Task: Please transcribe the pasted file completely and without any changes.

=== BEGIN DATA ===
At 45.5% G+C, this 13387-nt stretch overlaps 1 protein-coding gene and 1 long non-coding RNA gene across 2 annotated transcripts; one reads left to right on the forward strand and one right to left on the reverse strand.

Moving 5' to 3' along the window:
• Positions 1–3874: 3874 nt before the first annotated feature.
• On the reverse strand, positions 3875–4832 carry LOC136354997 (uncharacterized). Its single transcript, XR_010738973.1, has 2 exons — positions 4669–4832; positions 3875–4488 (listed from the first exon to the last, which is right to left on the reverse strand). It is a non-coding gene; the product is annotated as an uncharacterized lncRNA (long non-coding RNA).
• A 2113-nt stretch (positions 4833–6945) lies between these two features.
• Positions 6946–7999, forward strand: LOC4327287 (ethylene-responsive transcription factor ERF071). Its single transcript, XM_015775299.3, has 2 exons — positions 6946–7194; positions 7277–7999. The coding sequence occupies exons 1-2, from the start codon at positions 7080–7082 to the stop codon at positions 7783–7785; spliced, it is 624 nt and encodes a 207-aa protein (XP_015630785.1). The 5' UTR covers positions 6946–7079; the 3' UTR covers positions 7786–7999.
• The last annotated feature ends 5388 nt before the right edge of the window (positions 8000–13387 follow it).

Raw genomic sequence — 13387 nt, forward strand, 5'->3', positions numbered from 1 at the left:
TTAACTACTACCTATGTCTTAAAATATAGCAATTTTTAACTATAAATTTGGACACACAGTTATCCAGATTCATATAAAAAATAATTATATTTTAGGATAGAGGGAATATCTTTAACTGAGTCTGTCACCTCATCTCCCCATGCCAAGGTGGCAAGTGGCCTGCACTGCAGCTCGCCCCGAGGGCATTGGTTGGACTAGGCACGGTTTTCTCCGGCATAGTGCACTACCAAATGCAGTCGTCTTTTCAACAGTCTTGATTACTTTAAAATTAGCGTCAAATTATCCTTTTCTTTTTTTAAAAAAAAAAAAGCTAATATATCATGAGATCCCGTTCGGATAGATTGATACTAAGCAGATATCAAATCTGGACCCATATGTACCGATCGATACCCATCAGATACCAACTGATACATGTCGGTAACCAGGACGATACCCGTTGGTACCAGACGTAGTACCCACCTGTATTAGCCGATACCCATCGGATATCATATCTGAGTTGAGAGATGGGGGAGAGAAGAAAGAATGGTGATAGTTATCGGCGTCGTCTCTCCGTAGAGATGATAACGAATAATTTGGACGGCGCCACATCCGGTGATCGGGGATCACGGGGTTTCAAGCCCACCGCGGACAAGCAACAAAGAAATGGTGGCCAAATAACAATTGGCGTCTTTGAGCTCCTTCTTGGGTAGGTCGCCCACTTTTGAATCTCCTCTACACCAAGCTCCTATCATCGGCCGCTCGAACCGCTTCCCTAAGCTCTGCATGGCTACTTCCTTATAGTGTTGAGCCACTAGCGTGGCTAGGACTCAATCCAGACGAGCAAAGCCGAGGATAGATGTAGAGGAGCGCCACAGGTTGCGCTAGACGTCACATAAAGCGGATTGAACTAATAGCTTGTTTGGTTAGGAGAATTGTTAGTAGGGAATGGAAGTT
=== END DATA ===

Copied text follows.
At 45.5% G+C, this 13387-nt stretch overlaps 1 protein-coding gene and 1 long non-coding RNA gene across 2 annotated transcripts; one reads left to right on the forward strand and one right to left on the reverse strand.

Moving 5' to 3' along the window:
• Positions 1–3874: 3874 nt before the first annotated feature.
• On the reverse strand, positions 3875–4832 carry LOC136354997 (uncharacterized). Its single transcript, XR_010738973.1, has 2 exons — positions 4669–4832; positions 3875–4488 (listed from the first exon to the last, which is right to left on the reverse strand). It is a non-coding gene; the product is annotated as an uncharacterized lncRNA (long non-coding RNA).
• A 2113-nt stretch (positions 4833–6945) lies between these two features.
• Positions 6946–7999, forward strand: LOC4327287 (ethylene-responsive transcription factor ERF071). Its single transcript, XM_015775299.3, has 2 exons — positions 6946–7194; positions 7277–7999. The coding sequence occupies exons 1-2, from the start codon at positions 7080–7082 to the stop codon at positions 7783–7785; spliced, it is 624 nt and encodes a 207-aa protein (XP_015630785.1). The 5' UTR covers positions 6946–7079; the 3' UTR covers positions 7786–7999.
• The last annotated feature ends 5388 nt before the right edge of the window (positions 8000–13387 follow it).

Raw genomic sequence — 13387 nt, forward strand, 5'->3', positions numbered from 1 at the left:
TTAACTACTACCTATGTCTTAAAATATAGCAATTTTTAACTATAAATTTGGACACACAGTTATCCAGATTCATATAAAAAATAATTATATTTTAGGATAGAGGGAATATCTTTAACTGAGTCTGTCACCTCATCTCCCCATGCCAAGGTGGCAAGTGGCCTGCACTGCAGCTCGCCCCGAGGGCATTGGTTGGACTAGGCACGGTTTTCTCCGGCATAGTGCACTACCAAATGCAGTCGTCTTTTCAACAGTCTTGATTACTTTAAAATTAGCGTCAAATTATCCTTTTCTTTTTTTAAAAAAAAAAAAGCTAATATATCATGAGATCCCGTTCGGATAGATTGATACTAAGCAGATATCAAATCTGGACCCATATGTACCGATCGATACCCATCAGATACCAACTGATACATGTCGGTAACCAGGACGATACCCGTTGGTACCAGACGTAGTACCCACCTGTATTAGCCGATACCCATCGGATATCATATCTGAGTTGAGAGATGGGGGAGAGAAGAAAGAATGGTGATAGTTATCGGCGTCGTCTCTCCGTAGAGATGATAACGAATAATTTGGACGGCGCCACATCCGGTGATCGGGGATCACGGGGTTTCAAGCCCACCGCGGACAAGCAACAAAGAAATGGTGGCCAAATAACAATTGGCGTCTTTGAGCTCCTTCTTGGGTAGGTCGCCCACTTTTGAATCTCCTCTACACCAAGCTCCTATCATCGGCCGCTCGAACCGCTTCCCTAAGCTCTGCATGGCTACTTCCTTATAGTGTTGAGCCACTAGCGTGGCTAGGACTCAATCCAGACGAGCAAAGCCGAGGATAGATGTAGAGGAGCGCCACAGGTTGCGCTAGACGTCACATAAAGCGGATTGAACTAATAGCTTGTTTGGTTAGGAGAATTGTTAGTAGGGAATGGAAGTT